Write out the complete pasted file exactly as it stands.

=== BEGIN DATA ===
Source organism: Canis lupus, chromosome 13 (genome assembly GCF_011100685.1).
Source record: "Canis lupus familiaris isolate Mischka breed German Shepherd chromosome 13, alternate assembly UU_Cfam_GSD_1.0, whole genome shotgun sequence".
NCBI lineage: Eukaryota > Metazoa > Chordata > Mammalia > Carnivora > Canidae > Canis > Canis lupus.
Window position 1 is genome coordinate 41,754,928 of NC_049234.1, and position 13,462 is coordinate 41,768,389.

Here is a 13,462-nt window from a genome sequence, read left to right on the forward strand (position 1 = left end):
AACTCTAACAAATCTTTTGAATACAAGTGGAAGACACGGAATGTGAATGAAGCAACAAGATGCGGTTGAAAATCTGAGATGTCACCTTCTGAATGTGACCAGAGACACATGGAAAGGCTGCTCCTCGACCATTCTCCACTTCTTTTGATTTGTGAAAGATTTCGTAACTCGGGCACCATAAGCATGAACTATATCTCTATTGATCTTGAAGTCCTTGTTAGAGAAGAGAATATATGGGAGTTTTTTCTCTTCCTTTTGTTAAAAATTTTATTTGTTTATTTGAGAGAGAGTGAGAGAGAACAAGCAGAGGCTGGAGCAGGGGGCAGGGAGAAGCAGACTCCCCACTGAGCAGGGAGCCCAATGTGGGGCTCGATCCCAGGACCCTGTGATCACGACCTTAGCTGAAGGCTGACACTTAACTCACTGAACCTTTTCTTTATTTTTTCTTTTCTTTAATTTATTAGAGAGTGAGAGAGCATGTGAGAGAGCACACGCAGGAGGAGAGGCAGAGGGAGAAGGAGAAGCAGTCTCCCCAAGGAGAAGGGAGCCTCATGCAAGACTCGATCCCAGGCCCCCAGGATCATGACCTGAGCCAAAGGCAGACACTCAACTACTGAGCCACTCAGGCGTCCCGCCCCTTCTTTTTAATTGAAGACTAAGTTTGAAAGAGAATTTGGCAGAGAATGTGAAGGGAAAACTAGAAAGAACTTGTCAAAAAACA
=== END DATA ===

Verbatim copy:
Source organism: Canis lupus, chromosome 13 (genome assembly GCF_011100685.1).
Source record: "Canis lupus familiaris isolate Mischka breed German Shepherd chromosome 13, alternate assembly UU_Cfam_GSD_1.0, whole genome shotgun sequence".
NCBI lineage: Eukaryota > Metazoa > Chordata > Mammalia > Carnivora > Canidae > Canis > Canis lupus.
Window position 1 is genome coordinate 41,754,928 of NC_049234.1, and position 13,462 is coordinate 41,768,389.

Here is a 13,462-nt window from a genome sequence, read left to right on the forward strand (position 1 = left end):
AACTCTAACAAATCTTTTGAATACAAGTGGAAGACACGGAATGTGAATGAAGCAACAAGATGCGGTTGAAAATCTGAGATGTCACCTTCTGAATGTGACCAGAGACACATGGAAAGGCTGCTCCTCGACCATTCTCCACTTCTTTTGATTTGTGAAAGATTTCGTAACTCGGGCACCATAAGCATGAACTATATCTCTATTGATCTTGAAGTCCTTGTTAGAGAAGAGAATATATGGGAGTTTTTTCTCTTCCTTTTGTTAAAAATTTTATTTGTTTATTTGAGAGAGAGTGAGAGAGAACAAGCAGAGGCTGGAGCAGGGGGCAGGGAGAAGCAGACTCCCCACTGAGCAGGGAGCCCAATGTGGGGCTCGATCCCAGGACCCTGTGATCACGACCTTAGCTGAAGGCTGACACTTAACTCACTGAACCTTTTCTTTATTTTTTCTTTTCTTTAATTTATTAGAGAGTGAGAGAGCATGTGAGAGAGCACACGCAGGAGGAGAGGCAGAGGGAGAAGGAGAAGCAGTCTCCCCAAGGAGAAGGGAGCCTCATGCAAGACTCGATCCCAGGCCCCCAGGATCATGACCTGAGCCAAAGGCAGACACTCAACTACTGAGCCACTCAGGCGTCCCGCCCCTTCTTTTTAATTGAAGACTAAGTTTGAAAGAGAATTTGGCAGAGAATGTGAAGGGAAAACTAGAAAGAACTTGTCAAAAAACA